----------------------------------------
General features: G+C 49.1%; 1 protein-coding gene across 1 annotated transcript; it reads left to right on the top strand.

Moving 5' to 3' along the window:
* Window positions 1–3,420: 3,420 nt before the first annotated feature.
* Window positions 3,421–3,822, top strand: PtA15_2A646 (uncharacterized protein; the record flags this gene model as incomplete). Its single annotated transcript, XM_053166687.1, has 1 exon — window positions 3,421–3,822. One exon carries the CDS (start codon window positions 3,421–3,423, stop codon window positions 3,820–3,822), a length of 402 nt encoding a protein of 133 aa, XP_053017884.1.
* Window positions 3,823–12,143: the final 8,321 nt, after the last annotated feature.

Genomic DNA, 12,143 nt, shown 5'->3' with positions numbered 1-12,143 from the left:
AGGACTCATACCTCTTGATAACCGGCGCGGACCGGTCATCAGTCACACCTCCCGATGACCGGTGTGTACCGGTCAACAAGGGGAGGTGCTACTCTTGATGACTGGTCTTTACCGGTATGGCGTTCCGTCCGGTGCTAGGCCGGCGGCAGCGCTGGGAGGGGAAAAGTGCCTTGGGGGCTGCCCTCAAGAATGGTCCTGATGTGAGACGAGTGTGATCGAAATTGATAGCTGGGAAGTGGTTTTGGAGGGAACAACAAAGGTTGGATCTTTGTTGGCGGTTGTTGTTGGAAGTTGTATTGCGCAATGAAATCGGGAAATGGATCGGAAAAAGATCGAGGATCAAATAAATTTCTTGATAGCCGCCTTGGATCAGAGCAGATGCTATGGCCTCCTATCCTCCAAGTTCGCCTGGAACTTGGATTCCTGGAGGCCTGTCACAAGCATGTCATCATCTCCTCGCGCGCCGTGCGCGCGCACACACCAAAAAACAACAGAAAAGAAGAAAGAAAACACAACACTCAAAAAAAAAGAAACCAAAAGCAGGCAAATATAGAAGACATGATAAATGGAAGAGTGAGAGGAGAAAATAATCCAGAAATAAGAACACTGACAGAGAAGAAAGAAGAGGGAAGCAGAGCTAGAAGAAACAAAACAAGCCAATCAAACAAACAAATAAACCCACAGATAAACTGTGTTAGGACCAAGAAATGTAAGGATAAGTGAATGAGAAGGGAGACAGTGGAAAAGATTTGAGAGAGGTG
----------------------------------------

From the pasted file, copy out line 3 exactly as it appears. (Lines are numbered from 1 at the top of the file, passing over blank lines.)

* Window positions 1–3,420: 3,420 nt before the first annotated feature.